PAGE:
Matt Hancock would not disclose when he believes a successful vaccine would be available for everyone in the UK.

Labour’s Tulip Siddiq (Hampstead and Kilburn) asked when a successful vaccine would be available for the UK and if there will be “Government restrictions between those who have been vaccinated and those who haven’t been vaccinated”.

Mr Hancock replied: “(Ms Siddiq) tempts me but I will resist the temptation. We do not know when this vaccine will be ready because I will not allow it to be rolled out before it is clinically safe – and anyway, the independent regulator would not license it before it is clinically safe.”

He added: “The problem is that until we know the epidemic modifying effects of any vaccine – that is to say not just how much it protects an individual, but how much it stops transmission – then we won’t, until we can assess that and monitor that, that is the point at which we can make further judgments about the non-pharmaceutical interventions, the social distancing rules that we have in place.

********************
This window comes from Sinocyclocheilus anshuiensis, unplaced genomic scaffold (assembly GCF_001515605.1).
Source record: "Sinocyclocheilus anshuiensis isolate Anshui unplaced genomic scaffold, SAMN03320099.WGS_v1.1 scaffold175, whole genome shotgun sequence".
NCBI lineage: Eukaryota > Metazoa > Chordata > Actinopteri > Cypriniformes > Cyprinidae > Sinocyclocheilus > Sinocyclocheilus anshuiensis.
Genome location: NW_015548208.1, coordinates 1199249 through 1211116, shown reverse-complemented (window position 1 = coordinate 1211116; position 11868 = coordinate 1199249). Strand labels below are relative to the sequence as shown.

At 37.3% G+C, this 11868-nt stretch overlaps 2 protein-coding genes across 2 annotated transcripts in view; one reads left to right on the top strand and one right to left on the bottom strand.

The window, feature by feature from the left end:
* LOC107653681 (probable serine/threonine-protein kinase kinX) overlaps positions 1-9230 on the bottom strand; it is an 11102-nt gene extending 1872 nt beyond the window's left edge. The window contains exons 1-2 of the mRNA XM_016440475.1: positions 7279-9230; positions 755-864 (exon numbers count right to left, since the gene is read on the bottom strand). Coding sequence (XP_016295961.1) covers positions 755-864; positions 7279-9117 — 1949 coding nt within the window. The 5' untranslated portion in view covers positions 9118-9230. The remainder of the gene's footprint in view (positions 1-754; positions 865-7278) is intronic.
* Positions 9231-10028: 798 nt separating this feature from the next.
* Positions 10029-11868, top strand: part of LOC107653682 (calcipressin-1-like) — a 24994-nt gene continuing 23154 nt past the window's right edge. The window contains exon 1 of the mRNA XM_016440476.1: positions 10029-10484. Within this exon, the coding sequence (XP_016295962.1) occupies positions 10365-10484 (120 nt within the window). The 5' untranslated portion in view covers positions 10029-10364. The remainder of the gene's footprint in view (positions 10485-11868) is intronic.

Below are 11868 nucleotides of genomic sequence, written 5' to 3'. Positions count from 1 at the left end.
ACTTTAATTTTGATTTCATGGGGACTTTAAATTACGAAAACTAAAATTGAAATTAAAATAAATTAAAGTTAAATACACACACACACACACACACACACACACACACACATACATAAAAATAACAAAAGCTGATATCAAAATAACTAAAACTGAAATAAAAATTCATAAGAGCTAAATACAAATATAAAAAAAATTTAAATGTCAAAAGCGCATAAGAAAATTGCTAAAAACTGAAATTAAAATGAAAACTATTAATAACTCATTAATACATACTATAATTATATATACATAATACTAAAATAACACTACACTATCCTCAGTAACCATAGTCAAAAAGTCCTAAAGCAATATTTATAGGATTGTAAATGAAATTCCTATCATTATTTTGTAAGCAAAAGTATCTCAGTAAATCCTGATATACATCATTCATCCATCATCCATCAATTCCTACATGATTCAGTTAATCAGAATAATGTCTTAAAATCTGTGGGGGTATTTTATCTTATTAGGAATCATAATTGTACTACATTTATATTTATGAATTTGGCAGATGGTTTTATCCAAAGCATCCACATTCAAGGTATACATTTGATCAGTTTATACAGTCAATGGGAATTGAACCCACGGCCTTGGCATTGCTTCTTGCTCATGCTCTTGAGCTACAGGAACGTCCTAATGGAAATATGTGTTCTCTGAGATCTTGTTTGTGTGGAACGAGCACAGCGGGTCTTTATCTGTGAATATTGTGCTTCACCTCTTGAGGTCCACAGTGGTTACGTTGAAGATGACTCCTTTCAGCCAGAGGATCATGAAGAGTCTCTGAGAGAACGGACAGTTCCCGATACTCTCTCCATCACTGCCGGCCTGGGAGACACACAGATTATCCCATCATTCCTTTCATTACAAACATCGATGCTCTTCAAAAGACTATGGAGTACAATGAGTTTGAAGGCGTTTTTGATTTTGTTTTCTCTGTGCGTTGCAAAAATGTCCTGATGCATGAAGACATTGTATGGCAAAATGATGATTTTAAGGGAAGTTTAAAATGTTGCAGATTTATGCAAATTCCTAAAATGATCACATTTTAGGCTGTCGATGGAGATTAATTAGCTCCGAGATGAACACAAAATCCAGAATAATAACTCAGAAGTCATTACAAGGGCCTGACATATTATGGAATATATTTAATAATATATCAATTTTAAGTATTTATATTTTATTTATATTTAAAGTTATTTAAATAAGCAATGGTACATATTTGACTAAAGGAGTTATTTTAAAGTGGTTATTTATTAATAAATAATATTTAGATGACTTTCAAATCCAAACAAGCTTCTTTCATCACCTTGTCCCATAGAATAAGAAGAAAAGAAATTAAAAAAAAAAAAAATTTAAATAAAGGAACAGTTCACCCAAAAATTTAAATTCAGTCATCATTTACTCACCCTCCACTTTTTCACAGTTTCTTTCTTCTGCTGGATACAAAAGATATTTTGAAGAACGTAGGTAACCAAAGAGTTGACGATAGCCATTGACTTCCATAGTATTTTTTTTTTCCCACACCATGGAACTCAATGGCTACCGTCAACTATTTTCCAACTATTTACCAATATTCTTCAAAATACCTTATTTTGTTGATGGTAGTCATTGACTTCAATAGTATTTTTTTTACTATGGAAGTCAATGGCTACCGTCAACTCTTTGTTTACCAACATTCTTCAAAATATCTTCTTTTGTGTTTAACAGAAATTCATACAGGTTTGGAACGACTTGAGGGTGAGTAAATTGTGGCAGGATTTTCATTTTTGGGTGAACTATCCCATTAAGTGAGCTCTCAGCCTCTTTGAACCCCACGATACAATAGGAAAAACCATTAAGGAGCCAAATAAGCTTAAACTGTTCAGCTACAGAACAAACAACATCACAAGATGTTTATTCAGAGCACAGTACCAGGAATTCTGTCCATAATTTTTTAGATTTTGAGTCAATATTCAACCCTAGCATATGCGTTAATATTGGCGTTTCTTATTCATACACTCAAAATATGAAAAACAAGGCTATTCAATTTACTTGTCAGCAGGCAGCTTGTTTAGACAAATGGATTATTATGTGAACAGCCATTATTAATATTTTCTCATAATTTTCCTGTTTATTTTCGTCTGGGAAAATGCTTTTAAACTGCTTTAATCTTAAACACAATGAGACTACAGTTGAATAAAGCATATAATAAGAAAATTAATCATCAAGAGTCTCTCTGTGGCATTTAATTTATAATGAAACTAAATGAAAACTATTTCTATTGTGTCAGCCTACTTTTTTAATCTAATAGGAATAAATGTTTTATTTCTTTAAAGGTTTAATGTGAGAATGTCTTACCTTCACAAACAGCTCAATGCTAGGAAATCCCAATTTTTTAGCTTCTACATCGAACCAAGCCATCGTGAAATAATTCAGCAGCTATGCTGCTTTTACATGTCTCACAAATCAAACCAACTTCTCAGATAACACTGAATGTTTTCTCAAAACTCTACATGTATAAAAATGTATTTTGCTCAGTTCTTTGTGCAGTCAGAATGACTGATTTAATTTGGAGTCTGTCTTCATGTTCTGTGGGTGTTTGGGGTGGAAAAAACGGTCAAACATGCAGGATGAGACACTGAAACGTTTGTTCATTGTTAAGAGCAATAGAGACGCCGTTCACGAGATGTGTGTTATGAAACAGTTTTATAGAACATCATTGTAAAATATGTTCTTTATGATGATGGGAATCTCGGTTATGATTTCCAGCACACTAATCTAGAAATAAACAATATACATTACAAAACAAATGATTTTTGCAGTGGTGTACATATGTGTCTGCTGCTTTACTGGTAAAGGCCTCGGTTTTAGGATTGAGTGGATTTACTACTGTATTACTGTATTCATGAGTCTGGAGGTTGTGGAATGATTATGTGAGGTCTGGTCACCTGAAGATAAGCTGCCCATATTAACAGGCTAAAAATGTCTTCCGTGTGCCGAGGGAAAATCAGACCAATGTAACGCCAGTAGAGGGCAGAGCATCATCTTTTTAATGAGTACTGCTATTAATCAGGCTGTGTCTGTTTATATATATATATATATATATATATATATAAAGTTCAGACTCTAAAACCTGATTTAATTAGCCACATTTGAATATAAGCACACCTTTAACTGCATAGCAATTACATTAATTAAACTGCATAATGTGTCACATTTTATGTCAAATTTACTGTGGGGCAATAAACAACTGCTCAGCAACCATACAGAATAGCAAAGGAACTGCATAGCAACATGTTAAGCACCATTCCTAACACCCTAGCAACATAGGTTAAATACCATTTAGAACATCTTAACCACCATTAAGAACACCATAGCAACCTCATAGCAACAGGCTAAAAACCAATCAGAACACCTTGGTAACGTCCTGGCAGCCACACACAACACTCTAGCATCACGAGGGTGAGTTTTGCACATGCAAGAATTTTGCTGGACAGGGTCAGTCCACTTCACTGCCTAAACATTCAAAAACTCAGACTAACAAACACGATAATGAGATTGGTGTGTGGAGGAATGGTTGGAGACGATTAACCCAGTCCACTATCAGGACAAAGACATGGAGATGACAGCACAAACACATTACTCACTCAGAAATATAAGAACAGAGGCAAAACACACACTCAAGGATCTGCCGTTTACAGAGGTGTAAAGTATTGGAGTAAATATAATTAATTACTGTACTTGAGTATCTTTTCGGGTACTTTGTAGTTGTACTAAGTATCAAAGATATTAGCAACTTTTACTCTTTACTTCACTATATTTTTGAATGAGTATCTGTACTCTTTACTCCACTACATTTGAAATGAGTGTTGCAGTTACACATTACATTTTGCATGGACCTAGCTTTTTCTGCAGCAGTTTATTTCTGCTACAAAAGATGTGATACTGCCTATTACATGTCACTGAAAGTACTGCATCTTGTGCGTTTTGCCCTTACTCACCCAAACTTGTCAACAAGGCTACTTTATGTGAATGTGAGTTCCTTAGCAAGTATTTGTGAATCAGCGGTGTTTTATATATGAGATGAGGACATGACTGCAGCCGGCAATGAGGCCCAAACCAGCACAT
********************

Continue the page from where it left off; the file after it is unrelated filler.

“So we will keep that under review and monitor it extremely carefully.”

1605018122The latest figures for Northern Ireland are in:

Another 514 people have tested positive for Covid-19 in Northern Ireland, the country’s Department of Health said.

Eleven more deaths were reported overnight.

1605018014Care homes are first in line for vaccine – Hancock

Vaccinations for care home residents and staff are the “top priority,” Health Secretary Matt Hancock told the Commons.